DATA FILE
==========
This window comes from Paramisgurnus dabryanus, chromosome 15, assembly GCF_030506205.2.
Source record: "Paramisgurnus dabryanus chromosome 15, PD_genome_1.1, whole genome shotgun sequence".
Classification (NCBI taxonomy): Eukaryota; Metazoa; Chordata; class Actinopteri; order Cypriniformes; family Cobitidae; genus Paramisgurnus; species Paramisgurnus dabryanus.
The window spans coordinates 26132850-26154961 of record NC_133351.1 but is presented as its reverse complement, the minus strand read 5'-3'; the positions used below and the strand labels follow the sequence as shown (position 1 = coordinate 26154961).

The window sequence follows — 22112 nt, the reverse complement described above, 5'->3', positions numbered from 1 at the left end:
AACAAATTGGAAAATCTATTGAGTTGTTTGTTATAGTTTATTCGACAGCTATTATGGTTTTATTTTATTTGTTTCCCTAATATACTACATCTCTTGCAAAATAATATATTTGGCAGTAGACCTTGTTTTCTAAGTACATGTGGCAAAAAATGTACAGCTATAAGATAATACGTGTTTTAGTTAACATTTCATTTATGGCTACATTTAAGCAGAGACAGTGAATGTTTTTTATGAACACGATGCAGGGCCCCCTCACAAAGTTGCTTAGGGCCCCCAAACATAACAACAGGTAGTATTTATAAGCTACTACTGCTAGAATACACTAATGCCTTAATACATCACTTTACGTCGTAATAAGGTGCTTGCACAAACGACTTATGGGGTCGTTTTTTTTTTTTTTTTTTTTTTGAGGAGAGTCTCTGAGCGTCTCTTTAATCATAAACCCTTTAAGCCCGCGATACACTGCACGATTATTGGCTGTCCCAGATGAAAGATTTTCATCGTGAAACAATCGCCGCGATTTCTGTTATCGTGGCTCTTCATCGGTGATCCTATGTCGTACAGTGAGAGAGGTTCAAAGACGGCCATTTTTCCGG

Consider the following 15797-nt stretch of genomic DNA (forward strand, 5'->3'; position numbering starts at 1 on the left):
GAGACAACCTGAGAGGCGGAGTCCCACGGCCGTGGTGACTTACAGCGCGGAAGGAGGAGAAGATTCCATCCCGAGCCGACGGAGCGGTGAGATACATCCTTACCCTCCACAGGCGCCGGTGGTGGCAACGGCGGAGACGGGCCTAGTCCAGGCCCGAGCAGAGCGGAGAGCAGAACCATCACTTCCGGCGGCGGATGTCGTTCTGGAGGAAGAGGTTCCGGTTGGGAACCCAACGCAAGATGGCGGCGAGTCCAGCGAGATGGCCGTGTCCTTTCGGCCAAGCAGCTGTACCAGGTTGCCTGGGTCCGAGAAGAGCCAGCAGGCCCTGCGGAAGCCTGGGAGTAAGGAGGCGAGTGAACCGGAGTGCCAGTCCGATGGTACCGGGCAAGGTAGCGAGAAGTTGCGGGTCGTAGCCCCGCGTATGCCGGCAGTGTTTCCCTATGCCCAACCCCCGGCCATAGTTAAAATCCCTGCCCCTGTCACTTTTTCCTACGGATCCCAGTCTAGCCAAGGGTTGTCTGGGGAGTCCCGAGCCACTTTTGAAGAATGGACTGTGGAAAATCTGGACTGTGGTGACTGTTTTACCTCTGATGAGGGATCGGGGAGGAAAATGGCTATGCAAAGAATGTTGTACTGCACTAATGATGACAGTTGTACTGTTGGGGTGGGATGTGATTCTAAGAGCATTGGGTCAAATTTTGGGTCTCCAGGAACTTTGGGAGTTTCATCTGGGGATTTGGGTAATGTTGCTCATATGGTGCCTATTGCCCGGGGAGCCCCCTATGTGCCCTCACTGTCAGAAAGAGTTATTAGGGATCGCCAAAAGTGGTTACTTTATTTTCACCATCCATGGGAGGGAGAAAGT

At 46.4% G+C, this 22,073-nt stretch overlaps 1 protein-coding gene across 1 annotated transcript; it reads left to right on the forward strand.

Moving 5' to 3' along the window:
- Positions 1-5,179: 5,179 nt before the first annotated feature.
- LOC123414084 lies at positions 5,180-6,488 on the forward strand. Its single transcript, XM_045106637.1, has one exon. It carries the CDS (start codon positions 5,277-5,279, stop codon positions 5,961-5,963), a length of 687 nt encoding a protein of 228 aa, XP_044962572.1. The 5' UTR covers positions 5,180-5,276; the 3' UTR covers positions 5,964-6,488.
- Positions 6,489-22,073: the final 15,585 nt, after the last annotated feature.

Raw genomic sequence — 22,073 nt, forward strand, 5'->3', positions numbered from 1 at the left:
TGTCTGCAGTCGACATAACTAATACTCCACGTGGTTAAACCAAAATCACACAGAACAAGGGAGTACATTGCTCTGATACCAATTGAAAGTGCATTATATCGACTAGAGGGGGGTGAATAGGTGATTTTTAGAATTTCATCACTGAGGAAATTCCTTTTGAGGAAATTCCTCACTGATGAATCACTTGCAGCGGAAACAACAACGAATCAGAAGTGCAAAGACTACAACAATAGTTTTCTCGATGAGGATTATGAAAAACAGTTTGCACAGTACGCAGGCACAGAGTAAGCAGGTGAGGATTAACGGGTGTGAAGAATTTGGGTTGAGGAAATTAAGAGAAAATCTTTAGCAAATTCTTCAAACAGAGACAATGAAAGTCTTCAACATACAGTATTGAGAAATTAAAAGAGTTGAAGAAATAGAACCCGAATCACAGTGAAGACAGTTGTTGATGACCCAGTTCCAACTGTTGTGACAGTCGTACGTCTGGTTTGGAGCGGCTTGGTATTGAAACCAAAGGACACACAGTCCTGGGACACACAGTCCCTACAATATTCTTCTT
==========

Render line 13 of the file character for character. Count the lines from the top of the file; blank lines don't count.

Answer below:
- Positions 6,489-22,073: the final 15,585 nt, after the last annotated feature.